These ponderous books, once hers, black in outward hue, and marked by the wear and tear of almost a century, might have been disrespectfully treated by her junior grandchildren and their nursery maids-put to any use except reading thembut for the protection of an excellent person, who when young had been Lady Bute's own attendant before her marriage [the only daughter of Lady Mary became Lady Bute], and ever after made part of her family. Her spectacles were always to be

"Clelia" and 66 'Cassandra."

Customs of the table.

found in "Clelia" or "Cassandra," which she studied unceasingly, prizing them next to the Bible and Tillotson's sermons; because, to give her own words, "they were all about good and virtuous people, not like the wicked trash she now saw young folks get from circulating libraries." To her latest hour she used to repent having lost sight of another romance, beautiful beyond them all-the "History of Hiempsal, King of Numidia.' This, she said, she had read only once, and by no pains or search could ever meet with or hear of again.

The modern world will smile, but should, however, beware of too hastily despising, works that charmed Lady Mary Wortley in her youth, and were courageously defended by Madame de Sévigné, even when hers was past, and they began to be sliding out of fashion. She, it seems, thought, with the old woman just now mentioned, that they had a tendency to elevate the mind, and to instill honorable and generous sentiments. At any rate they must have fostered application and perseverance by accustoming their readers to what the French term ouvrages de longue haleine.

These ancient heavy tomes are almost inaccessible now, and only to be found in the darkest places of a few long-suffering libraries. When found they are soon relegated to their shelves, for modern application and perseverance are quite incapable of wading through their long, involuted sentences.

Some particulars, in themselves too insignificant to be worth recording, are valuable as recording the manners of our ancestors. Lady Mary's father, who became Lord Dorchester, by the time she had strength for the office, imposed upon his eldest daughter the task of doing the honors of his table at Thoresby, which in those days required no small share. For the mistress of a country mansion was not only to invite-that is urge and tease-her company to eat more than human throats could conveniently swallow, but to carve every dish, when chosen, with her own hands. The greater the lady, the more indispensable the duty. Each joint was carried up in its turn to be operated on by her, and her alone, since the peers and knights on either hand were so far from being bound to offer their assistance that the very master of the house, posted

opposite to her, might not act as her croupier; his department was to push the bottle after dinner. As for the crowd of guests, the most inconsiderable among these, the curate, or subaltern, or squire's younger brother, if suffered through her neglect to help himself to a slice of the mutton placed before him, would have chewed it in bitterness, and gone home an affronted man, half inclined to give a wrong vote at the next election. There were then professed carving-masters, who taught young ladies the art scientifically; from one of whom Lady Mary took lessons three times a week, that she might be perfect on her father's public days; when, in order to perform her functions without interruption, she was forced to eat her own dinner alone an hour or two beforehand.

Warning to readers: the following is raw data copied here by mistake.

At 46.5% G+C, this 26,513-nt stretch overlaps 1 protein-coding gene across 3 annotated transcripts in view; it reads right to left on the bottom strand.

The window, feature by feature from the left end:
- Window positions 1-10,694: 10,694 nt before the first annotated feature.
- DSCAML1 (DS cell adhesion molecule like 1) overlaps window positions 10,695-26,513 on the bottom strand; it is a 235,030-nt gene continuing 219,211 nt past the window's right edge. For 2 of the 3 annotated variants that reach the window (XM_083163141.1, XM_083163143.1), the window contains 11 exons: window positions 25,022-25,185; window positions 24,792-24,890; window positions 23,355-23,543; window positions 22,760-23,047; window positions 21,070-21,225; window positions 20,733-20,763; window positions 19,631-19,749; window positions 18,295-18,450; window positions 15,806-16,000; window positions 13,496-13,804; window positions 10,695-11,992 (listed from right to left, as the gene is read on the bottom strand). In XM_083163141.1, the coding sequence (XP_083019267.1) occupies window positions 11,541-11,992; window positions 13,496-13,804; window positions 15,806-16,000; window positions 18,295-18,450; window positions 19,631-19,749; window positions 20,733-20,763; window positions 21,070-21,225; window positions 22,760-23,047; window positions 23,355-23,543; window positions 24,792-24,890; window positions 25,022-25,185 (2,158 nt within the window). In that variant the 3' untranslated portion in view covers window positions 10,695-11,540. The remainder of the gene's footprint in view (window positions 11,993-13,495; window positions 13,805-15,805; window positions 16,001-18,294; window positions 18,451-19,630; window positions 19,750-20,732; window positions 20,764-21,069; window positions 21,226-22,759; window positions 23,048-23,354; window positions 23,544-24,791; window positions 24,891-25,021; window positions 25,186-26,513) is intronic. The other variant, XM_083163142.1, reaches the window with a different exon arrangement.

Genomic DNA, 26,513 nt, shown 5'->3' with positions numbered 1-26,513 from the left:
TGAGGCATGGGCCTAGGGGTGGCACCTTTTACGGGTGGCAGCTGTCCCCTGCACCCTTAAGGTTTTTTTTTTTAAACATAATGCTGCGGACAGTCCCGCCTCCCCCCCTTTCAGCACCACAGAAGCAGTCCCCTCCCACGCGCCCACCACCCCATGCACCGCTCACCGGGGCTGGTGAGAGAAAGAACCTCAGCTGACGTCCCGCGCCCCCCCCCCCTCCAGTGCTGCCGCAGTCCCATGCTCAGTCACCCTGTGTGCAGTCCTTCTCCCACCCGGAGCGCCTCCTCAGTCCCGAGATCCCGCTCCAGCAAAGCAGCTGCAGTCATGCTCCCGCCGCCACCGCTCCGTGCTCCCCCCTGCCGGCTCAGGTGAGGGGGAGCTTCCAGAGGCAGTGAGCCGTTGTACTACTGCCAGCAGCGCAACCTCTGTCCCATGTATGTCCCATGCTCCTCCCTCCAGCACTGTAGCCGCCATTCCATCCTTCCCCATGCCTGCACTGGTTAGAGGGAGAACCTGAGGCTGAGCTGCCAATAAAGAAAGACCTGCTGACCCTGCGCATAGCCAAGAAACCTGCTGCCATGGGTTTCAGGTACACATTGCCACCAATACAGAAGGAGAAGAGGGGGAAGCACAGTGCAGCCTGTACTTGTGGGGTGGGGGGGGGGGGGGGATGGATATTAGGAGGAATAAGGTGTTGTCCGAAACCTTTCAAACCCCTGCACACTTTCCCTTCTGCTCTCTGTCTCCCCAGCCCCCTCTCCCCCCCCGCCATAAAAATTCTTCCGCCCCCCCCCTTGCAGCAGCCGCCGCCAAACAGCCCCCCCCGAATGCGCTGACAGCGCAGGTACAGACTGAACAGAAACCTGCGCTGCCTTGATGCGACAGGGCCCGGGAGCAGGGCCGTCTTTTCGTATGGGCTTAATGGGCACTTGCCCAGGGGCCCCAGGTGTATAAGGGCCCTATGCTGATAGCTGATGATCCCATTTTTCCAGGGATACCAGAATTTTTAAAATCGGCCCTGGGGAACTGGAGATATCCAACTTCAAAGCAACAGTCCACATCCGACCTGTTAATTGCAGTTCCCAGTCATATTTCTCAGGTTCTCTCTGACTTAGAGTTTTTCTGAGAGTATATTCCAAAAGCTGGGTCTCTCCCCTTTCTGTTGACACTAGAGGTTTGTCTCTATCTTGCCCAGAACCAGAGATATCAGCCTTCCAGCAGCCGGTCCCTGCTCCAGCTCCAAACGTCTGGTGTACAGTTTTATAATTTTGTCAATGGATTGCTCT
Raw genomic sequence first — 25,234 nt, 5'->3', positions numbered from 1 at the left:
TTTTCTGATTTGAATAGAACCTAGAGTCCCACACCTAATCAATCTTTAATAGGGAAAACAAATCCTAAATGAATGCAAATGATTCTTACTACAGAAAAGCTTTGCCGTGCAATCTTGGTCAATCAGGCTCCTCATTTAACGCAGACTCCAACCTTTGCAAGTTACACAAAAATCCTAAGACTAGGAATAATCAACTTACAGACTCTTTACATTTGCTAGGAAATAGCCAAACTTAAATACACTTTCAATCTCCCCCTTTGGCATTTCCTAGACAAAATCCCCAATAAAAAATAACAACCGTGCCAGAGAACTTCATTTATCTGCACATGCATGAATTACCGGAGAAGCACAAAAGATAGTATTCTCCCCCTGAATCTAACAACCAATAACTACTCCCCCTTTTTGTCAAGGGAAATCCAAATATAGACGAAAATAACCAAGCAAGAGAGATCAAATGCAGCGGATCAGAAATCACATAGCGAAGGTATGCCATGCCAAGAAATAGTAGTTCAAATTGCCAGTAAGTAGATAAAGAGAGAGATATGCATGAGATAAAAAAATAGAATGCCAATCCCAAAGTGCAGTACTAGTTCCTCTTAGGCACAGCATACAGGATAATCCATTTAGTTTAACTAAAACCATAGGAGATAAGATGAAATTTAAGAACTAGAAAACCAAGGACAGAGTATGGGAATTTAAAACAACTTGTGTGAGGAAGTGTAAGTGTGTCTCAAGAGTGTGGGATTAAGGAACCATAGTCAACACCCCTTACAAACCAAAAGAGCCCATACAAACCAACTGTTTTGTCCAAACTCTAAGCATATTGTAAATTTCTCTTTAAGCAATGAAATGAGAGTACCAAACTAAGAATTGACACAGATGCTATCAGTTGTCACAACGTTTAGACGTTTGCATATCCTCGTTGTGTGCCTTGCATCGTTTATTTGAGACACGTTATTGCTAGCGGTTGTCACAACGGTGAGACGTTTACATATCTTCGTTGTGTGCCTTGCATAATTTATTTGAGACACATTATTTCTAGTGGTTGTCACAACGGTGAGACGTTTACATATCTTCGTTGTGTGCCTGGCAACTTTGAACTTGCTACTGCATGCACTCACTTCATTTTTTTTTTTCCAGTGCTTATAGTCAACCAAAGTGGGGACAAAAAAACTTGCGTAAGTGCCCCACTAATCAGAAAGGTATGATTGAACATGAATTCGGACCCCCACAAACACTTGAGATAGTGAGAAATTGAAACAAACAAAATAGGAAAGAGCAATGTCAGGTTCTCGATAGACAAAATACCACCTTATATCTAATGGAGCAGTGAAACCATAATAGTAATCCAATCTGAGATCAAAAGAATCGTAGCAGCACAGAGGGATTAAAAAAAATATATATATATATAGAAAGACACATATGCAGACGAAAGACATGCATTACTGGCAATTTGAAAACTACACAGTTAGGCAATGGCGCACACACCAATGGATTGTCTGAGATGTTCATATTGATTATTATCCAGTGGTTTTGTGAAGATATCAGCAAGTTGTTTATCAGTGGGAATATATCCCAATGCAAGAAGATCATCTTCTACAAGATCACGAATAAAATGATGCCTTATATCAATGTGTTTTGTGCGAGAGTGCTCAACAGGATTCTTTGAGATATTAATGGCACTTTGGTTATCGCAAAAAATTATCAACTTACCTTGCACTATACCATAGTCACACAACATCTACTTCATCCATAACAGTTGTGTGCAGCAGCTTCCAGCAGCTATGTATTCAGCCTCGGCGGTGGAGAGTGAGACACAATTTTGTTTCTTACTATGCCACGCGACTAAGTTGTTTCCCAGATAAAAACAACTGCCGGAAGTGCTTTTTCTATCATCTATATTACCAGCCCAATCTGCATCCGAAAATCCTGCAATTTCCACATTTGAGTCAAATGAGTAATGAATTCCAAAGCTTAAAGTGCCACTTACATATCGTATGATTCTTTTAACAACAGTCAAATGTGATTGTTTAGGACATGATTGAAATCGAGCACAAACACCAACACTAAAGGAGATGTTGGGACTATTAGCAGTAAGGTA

The young friends of Lady Mary were such as the beautiful Dolly Walpole, sister of Sir Robert, Lady Anne Vaughan, the last of a family noted for giving Jeremy Taylor an asylum at Golden Grove; amongst them was Mistress Anne Wortley.

Mrs. Anne has a most mature sound to our modern ears, but in the phraseology of those days, Miss, which had hardly yet ceased to be a term of reproach, still denoted childishness, flippancy, or some other contemptible quality, and was rarely applied to young ladies of a respectable class. Nay, Lady Bute herself could remember having been styled Mistress Wortley, when a child, by two or three elderly visitors, as tenacious of their ancient modes of speech as of other old fashions.

Mistress Anne was the favorite sister of Edward Wortley, whom Lady Mary married. Their father was Mr. Sidney Montagu. This old gentleman and the scene. surrounding him were distinctly recollected by his granddaughter, Lady Mary's daughter, who married the Earl of Bute.

Early friends.

She described him as a large, rough-looking man, with a huge Description of flapped hat, seated magisterially in his elbow-chair, talking Sidney very loud, and swearing boisterously at his servants; while Montagu. beside him sate a venerable figure, meek and benign in aspect, with silver locks, overshadowed by a black velvet cap. This